A MOTHER says her autistic five-year-old son’s life has been transformed after a charity helped create a calming sensory area in the family home.
Lennie McLean was diagnosed with autism at the age of three with episodes of anxiety triggered by sensory overload.
But his mother Louise McLean says she has noticed a difference since creating the sensory area at the family home in Sacriston, near Chester-le-Street with equipment provided by national charity Caudwell Children.
The condition has left Lennie struggling to communicate with other children and he has difficulties processing senses such as sight, sound and touch.
Miss McLean, 39, said: “Although Lennie is verbal he often struggles to interact with others.
“He also has no sense of danger and sometimes, at home, he can become aggressive because of sensory overload.
“He can have meltdowns in public spaces and to the untrained eye it may look as if he’s misbehaving.
“But the truth is that he’s affected by too much sensory stimulation.
“It could be triggered by a number of things such as the volume or type of noise he hears, a specific smell, the touch of something or even a bright colour.”
Thanks to Caudwell Children, who provide practical and emotional support to disabled children and their families, Lennie, can now relax in his own ‘sensory area’.
Miss McLean said: “He absolutely loves it, especially the bubble light tube and the fibre optic lights.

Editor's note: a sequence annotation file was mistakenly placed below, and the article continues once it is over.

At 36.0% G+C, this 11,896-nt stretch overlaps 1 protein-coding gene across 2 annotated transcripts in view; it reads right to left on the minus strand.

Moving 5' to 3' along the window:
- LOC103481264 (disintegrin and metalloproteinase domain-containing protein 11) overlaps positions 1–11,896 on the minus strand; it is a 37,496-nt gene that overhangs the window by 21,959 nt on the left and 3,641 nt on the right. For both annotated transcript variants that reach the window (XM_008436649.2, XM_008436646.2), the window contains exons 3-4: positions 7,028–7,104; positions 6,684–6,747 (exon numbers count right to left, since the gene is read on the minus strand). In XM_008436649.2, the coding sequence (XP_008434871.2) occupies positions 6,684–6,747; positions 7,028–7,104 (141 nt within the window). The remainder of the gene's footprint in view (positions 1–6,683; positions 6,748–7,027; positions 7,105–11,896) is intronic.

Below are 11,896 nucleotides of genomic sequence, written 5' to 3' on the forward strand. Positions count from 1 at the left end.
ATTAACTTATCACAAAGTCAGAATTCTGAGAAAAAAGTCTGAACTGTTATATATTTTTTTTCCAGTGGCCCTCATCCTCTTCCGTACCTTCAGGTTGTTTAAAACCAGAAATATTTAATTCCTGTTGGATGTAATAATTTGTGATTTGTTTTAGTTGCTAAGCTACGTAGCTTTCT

“It’s really starting to calm him down and he looks forward to getting home to play with it.”
She added: “This equipment doesn’t come cheap and the sensory pack that the charity identified came in at £1,327, which is beyond the means of many families.
“The support of Caudwell Children has been vital for Lennie, and the calming effects of the equipment have been fantastic.
“He absolutely adores playing with the LED lights and he even sleeps with the sensory lights on.
“The projector also runs throughout the night and it even helps him to get dressed quickly in the morning.”
Miss McLean said the specialist equipment has also had an unexpected impact on their relationship.
As she explained: “Lennie sometimes likes to play on his iPad with the volume up really loud.
“This sometimes led to friction between us when I asked him to turn it down, but now he likes to chill with his iPad in his bedroom with the sensory lights on.
“Because of this there is less conflict between us and there is a much better atmosphere in the house.”
Caudwell Children chief executive Trudi Beswick said: “This equipment can’t be secured through statutory funding so it’s really important that Caudwell Children continues to fill this gap in provision.
“Each feature in the light sensory pack has been designed to engage and calm children with sensory challenges.
“Hopefully, it will distract Lennie from some of his frustrations and may enable him and his family to relax together.”